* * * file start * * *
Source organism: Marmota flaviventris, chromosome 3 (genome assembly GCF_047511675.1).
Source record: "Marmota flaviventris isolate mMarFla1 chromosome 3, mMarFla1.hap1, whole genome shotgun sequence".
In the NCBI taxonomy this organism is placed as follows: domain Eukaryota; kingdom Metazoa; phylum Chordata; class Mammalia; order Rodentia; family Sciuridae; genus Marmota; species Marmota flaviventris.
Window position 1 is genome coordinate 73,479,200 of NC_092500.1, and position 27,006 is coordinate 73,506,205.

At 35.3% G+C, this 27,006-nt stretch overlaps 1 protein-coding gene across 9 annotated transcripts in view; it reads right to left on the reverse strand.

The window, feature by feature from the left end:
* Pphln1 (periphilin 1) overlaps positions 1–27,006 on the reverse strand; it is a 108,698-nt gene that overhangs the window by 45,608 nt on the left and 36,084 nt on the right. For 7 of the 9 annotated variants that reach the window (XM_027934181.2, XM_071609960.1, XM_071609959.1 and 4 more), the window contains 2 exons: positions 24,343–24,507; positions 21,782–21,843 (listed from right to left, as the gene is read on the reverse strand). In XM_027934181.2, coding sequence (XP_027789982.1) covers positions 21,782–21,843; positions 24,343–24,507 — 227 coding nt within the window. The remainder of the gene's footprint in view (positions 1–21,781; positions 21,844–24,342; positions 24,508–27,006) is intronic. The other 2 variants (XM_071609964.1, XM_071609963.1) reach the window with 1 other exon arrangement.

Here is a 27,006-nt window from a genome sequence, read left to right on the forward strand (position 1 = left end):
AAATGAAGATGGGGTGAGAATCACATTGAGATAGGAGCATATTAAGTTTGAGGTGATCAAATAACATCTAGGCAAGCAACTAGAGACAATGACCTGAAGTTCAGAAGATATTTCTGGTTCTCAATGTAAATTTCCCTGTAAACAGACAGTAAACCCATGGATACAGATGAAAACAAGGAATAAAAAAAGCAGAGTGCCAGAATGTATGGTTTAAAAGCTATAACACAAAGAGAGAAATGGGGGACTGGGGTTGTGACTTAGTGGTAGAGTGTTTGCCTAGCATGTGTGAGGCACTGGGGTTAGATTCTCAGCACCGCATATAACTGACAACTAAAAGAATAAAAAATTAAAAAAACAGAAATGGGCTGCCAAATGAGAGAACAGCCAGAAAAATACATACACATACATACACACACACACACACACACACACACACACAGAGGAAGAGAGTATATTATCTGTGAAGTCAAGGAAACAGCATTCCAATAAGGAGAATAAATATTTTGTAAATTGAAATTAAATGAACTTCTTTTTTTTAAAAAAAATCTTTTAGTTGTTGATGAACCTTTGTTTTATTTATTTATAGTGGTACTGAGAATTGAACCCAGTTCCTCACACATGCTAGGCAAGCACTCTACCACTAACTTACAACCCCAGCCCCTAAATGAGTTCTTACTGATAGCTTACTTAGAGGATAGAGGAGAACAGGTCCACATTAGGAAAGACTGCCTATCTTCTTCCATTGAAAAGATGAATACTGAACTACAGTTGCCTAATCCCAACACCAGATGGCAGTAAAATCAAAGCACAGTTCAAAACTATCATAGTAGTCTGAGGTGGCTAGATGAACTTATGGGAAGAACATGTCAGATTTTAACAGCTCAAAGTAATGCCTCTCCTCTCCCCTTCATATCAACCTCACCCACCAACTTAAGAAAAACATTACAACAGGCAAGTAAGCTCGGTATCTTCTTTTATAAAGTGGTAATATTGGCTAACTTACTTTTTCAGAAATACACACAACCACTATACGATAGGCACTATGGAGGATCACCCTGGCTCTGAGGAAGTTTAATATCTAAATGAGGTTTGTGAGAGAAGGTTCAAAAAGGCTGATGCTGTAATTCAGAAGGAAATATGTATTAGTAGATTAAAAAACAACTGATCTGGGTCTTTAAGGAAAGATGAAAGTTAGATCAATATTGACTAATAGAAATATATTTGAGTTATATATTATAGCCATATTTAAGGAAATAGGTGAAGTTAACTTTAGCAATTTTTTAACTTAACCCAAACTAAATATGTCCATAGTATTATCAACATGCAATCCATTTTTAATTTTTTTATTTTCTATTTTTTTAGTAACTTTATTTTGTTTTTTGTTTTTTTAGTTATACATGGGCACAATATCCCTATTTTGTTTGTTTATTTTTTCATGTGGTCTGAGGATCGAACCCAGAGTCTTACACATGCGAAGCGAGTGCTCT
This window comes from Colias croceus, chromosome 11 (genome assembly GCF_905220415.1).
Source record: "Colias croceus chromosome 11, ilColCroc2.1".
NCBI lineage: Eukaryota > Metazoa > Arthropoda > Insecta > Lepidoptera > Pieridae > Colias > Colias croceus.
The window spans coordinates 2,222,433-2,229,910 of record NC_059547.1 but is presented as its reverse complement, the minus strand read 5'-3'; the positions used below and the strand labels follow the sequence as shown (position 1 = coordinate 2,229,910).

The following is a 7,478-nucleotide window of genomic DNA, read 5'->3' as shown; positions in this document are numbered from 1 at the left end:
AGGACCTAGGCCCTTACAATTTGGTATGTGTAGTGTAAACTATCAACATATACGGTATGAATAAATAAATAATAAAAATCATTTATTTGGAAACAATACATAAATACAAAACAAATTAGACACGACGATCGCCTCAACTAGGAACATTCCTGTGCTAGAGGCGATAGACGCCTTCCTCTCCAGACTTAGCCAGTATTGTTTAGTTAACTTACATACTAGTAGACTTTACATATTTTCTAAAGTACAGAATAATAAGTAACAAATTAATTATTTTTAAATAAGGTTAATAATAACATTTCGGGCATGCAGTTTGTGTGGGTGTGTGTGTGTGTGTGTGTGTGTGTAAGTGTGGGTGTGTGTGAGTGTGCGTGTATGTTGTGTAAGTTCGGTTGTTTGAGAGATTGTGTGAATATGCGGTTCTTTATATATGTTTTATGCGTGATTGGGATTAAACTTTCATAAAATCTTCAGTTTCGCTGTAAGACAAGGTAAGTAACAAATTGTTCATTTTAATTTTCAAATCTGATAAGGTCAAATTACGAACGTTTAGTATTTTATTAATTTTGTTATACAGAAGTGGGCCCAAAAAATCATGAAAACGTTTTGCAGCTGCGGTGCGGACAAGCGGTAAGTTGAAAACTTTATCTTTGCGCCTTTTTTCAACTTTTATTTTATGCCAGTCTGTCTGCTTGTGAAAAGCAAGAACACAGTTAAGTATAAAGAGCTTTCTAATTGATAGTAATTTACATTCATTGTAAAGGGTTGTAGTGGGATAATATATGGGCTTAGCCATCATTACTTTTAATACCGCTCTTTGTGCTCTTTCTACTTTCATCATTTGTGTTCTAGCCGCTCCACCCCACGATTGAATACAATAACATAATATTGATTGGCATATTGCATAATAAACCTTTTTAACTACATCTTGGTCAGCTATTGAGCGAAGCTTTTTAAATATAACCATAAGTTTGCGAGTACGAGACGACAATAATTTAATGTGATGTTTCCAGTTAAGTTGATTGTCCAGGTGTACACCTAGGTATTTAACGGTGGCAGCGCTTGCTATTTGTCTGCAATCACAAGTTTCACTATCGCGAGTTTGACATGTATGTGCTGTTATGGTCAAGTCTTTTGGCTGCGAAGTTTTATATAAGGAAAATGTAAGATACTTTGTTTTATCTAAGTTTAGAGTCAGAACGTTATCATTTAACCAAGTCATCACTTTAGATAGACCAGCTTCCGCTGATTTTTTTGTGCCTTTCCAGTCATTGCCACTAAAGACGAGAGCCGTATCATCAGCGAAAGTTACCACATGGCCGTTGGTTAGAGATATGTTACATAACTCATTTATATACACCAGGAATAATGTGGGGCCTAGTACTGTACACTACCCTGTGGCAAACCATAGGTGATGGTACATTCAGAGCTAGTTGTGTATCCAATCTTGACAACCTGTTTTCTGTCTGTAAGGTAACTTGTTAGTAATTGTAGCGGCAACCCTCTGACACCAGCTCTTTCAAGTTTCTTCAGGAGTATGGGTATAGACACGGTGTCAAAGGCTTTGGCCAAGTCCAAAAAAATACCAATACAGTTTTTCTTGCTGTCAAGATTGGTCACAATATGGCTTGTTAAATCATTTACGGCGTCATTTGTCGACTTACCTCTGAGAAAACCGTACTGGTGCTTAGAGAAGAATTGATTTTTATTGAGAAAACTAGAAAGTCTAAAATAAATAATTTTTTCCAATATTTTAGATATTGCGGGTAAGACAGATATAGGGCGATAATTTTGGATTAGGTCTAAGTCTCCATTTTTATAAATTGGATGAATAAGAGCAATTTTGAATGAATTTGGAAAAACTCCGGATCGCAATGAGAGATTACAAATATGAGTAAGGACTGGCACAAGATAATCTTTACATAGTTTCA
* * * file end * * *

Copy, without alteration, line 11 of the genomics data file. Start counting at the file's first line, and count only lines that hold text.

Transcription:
Source record: "Colias croceus chromosome 11, ilColCroc2.1".